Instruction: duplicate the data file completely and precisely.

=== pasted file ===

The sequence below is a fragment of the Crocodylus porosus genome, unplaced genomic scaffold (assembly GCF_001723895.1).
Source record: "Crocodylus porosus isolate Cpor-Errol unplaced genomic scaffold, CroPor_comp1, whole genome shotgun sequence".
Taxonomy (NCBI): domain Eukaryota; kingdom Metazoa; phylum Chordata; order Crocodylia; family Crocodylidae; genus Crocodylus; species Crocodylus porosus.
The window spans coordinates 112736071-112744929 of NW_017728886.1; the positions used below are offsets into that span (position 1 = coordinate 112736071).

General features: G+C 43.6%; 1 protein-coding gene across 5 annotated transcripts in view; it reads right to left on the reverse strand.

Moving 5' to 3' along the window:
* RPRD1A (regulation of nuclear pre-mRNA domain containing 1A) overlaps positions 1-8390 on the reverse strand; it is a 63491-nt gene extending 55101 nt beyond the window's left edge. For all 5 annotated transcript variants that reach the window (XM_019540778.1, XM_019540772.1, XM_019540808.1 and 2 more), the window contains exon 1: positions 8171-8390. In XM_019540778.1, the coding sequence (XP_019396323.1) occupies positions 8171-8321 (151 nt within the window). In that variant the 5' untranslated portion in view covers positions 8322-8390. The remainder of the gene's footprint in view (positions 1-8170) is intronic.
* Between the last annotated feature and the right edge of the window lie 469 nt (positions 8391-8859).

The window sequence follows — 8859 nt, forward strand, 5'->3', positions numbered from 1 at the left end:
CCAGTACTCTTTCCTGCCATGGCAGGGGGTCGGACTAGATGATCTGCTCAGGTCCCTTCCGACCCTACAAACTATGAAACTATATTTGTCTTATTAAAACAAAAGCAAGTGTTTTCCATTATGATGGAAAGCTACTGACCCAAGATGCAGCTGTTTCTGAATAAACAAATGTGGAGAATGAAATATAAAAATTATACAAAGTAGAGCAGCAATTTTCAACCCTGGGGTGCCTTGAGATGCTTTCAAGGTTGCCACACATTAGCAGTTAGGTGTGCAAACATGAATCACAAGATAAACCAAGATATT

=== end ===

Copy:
The sequence below is a fragment of the Crocodylus porosus genome, unplaced genomic scaffold (assembly GCF_001723895.1).
Source record: "Crocodylus porosus isolate Cpor-Errol unplaced genomic scaffold, CroPor_comp1, whole genome shotgun sequence".
Taxonomy (NCBI): domain Eukaryota; kingdom Metazoa; phylum Chordata; order Crocodylia; family Crocodylidae; genus Crocodylus; species Crocodylus porosus.
The window spans coordinates 112736071-112744929 of NW_017728886.1; the positions used below are offsets into that span (position 1 = coordinate 112736071).

General features: G+C 43.6%; 1 protein-coding gene across 5 annotated transcripts in view; it reads right to left on the reverse strand.

Moving 5' to 3' along the window:
* RPRD1A (regulation of nuclear pre-mRNA domain containing 1A) overlaps positions 1-8390 on the reverse strand; it is a 63491-nt gene extending 55101 nt beyond the window's left edge. For all 5 annotated transcript variants that reach the window (XM_019540778.1, XM_019540772.1, XM_019540808.1 and 2 more), the window contains exon 1: positions 8171-8390. In XM_019540778.1, the coding sequence (XP_019396323.1) occupies positions 8171-8321 (151 nt within the window). In that variant the 5' untranslated portion in view covers positions 8322-8390. The remainder of the gene's footprint in view (positions 1-8170) is intronic.
* Between the last annotated feature and the right edge of the window lie 469 nt (positions 8391-8859).

The window sequence follows — 8859 nt, forward strand, 5'->3', positions numbered from 1 at the left end:
CCAGTACTCTTTCCTGCCATGGCAGGGGGTCGGACTAGATGATCTGCTCAGGTCCCTTCCGACCCTACAAACTATGAAACTATATTTGTCTTATTAAAACAAAAGCAAGTGTTTTCCATTATGATGGAAAGCTACTGACCCAAGATGCAGCTGTTTCTGAATAAACAAATGTGGAGAATGAAATATAAAAATTATACAAAGTAGAGCAGCAATTTTCAACCCTGGGGTGCCTTGAGATGCTTTCAAGGTTGCCACACATTAGCAGTTAGGTGTGCAAACATGAATCACAAGATAAACCAAGATATT